Tonight we met our friends Debra and Paul at Lake Monster. They said they invited us because we had had so many posts about how covid-safe it was (happy to spread the word!) Brutus got excited the minute we pulled up. I was just happy to see someone I love spending time with. Brutus was happy to be out and is angling to be Lake Monster's mascot. He perked up as soon as we pulled into the parking lot. Afterwards, Patrick and I headed to Saint Paul Brewery for pizza and beer (avoiding some kind of protest on the way). It was lovely. If anything, from this pandemic, I have learned to love spending time outside.

Tiny Vacations - Northfield

You can't get much more mini of a mini-vacation than going to where Patrick used to go to work everyday. Still, going anywhere *real* seems so far away, and so tonight we headed down to Northfield. I had managed to nab one of Loon Liquors three small private tents: We got there a little early so got to hit a few thrift stores. Then headed over to the distillery, where they greeted us with some lovely small shots (including an NA apple soda for Beatrix). We ordered some delicious drinks (yes, mine was called "Who is Lady Whistledown?"): Snuggled into our tent and had a picnic dinner. Tried a few more samples of various liquors (including a gin-off), talked to the owner for quite some time, ordered another round of drinks. Discussed the state of alcohol regulation in Minnesota (sigh), bought a bottle of gin and one of aquavit, and headed home to spend some time in the hot tub. I love Minnesota's small distilleries and taprooms (and wineries!) and will fight to the deat

It's A Sin

Patrick and I just finished watching It's A Sin , which proved to be one of those shows that is so good that you feel far less guilty about paying for HBO. From the soundtrack (which I'm streaming right now), to the luscious casting, to the direction and cinematography ... I'm still thinking about every bit of it. Reminding myself of another time when so many were dying, but when no one seemed to care until it got so epidemic it could no longer be ignored (well, and until it was no longer just "the gays" who were dying). Remembering what it was like when it took six weeks to get test results. Immersing myself in London in the 1980s — so long ago and just yesterday. The show was so gentle with the subject and period, and yet so ultimately brutal. I was particularly struck by the story of Jill, the Wendy in her crowd of Lost Boys, who reminded me so much of so many I have known (well, let's face it, I knew someone like every one of the characters, and so many w

Pandemic Projects - When You Work Outside on a 70 Degree March Day

We don't *always* work on various projects on our house. In fact, usually we are working on ones at one of the other houses — and luckily, there is plenty to go around! We have quite the to-do list of summer projects. Today Patrick worked at clearing brush at Hague so he can do some exterior work on a new mudroom there. We may or may not have been inspired to double down on the character of that renovation after walking through a new build this weekend that was...well, rather soul-less. If you want to follow the amazing work he's doing on Hague, follow Whoa to Wow. (in the meantime, bonfire anyone?) Meanwhile, I was over at Summit, cleaning out the hot tub to refill and boot back up. We're starting to think about what pool parties might be like this summer.... I have a whole wishlist for over there that increases space for people, such as new decking, a new patio, probably a new grill, and a smokeless fire pit. Not quite sure how to come up with the cash for all of it, but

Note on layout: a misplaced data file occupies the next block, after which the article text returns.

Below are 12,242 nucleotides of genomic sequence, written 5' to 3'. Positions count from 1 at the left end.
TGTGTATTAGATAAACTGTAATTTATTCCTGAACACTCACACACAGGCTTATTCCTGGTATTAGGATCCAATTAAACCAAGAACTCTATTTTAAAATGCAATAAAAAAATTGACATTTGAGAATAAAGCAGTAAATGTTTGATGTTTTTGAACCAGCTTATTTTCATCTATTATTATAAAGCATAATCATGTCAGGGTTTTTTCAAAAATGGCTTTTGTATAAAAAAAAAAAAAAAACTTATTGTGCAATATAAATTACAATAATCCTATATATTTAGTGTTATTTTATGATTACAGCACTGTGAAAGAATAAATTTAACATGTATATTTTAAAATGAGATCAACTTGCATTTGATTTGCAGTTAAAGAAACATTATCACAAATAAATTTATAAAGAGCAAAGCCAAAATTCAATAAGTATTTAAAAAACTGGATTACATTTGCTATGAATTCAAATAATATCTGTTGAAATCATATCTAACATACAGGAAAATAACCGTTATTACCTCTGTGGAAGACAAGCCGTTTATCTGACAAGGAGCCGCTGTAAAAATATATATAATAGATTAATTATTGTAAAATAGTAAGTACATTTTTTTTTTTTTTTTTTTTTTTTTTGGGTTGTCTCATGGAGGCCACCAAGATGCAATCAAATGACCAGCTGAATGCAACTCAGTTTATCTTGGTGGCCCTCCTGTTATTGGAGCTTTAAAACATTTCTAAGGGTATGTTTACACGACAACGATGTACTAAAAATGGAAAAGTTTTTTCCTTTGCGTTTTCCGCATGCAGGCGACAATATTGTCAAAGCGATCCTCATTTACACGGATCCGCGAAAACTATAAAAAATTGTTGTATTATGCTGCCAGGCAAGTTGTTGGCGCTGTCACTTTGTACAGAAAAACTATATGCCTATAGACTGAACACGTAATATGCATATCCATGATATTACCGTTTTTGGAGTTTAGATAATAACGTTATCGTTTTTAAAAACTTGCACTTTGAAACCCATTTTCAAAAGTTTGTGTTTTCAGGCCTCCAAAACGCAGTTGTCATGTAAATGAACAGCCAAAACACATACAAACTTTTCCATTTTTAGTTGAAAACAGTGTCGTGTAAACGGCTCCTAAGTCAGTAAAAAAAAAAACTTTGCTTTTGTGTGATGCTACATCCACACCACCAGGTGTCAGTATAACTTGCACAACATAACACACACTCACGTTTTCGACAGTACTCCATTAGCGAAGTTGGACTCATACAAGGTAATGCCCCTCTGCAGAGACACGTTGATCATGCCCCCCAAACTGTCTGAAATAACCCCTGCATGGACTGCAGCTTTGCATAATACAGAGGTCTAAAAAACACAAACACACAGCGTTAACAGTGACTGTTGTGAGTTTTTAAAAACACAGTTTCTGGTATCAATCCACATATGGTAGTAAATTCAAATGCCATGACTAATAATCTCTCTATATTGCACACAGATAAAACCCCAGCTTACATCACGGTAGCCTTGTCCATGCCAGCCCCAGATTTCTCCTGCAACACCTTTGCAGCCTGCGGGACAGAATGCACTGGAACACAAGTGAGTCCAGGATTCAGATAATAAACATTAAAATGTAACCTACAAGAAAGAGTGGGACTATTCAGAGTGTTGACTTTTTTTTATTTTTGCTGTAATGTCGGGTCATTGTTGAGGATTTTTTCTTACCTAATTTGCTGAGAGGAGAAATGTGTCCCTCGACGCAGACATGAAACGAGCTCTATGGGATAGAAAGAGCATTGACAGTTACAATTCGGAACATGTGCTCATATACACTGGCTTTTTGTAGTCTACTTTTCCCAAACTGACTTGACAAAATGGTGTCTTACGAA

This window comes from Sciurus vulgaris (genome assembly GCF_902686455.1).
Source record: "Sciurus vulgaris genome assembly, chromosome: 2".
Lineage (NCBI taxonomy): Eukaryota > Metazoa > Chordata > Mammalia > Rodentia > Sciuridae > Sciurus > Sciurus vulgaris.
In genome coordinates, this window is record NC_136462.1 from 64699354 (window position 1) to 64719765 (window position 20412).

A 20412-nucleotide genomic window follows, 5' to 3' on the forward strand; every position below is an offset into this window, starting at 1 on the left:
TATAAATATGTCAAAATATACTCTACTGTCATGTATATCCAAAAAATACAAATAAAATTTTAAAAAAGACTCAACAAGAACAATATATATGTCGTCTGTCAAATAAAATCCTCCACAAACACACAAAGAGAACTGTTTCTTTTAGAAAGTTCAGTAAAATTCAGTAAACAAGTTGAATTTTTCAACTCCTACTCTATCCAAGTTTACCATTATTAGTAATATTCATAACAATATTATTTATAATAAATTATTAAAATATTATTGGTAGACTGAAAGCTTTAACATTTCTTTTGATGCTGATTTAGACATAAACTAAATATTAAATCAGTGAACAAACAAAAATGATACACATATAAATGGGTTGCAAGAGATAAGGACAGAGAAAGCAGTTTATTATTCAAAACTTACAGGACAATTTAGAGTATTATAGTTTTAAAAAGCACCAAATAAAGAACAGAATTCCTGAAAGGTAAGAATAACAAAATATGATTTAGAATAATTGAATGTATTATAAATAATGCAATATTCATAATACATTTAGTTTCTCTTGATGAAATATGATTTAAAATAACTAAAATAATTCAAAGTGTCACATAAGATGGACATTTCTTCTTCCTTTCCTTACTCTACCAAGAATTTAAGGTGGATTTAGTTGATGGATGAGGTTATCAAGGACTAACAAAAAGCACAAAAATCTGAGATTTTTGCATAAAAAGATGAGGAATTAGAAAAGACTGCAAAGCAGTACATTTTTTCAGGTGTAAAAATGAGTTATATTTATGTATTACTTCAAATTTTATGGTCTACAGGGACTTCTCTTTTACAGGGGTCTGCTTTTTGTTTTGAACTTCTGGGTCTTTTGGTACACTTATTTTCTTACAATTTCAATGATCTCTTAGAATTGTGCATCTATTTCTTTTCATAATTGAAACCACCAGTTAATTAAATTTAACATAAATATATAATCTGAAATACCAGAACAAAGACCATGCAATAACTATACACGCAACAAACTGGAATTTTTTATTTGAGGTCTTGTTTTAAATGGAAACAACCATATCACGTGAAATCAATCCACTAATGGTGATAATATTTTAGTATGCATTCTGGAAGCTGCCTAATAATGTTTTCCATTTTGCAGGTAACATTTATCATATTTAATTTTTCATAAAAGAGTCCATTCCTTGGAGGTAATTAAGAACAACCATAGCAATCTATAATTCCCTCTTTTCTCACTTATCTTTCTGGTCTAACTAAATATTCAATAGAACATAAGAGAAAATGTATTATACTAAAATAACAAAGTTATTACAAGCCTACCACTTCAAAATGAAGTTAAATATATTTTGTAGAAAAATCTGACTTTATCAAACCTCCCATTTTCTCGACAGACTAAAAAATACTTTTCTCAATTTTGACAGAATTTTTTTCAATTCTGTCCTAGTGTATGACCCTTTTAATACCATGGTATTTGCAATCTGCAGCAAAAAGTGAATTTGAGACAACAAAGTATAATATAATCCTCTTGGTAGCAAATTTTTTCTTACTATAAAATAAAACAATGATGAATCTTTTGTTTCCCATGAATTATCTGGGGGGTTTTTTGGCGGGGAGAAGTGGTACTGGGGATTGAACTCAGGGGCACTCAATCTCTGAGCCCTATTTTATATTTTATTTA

Last Dogsled Run of the Year

So our whole impetus for going up north was actually to go dogsledding at Wintermoon Summersun . Beatrix and I had gone up for a mother-daughter weekend a few years ago, and fallen in love with the whole world that Kathleen has built there. With covid, she has switched to dog day trips rather than weekends, and so we wanted to share it with Patrick. We had originally meant to go up a few weeks ago, but it was too cold, so we were really happy to get in for what turned out to be the last run of the season. (I think the dogs were happy too). Beatrix was happy to be riding with a team led by Finn. Last time we were there, he was a small puppy running around the cabin stealing Beatrix's mittens. Now he's a lead dog. Monk and Wing, as wheel dogs, think he showboats a little too much but like him anyway. It was Patrick's first time (other than a tiny run we had done at Birch's on the Lake right before the pandemic started last year), and I think he enjoyed it too! Plus he had

Blown Away

 I've always been fascinated by glass — I think I got it from my mom. So one thing we really wanted to do in our mini-vacation to Duluth last week was to take a glass class at Lake Superior Art Glass . Beatrix had taken a glass camp her in the Twin Cities at Foci and loved it, but Patrick and I were newbies. Luckily, they make it very easy. And covid-safe; our class was just the three of us and the instructor (all masked, and at the front of the shop with a big open window. We had chosen a flower making class, and our instructor Pete was great about explaining all the steps to us and going through the process. Turns out the most important part is to remember to keep the pipe turning at all times. I think I have a way to go before I develop the smooth fluidity that Pete showed in moving between things, but Beatrix got it pretty easily. Patrick was pretty good as well. There are a few steps: 1. Creating the step with green glass, gathering the glass then heating it. 2. Making another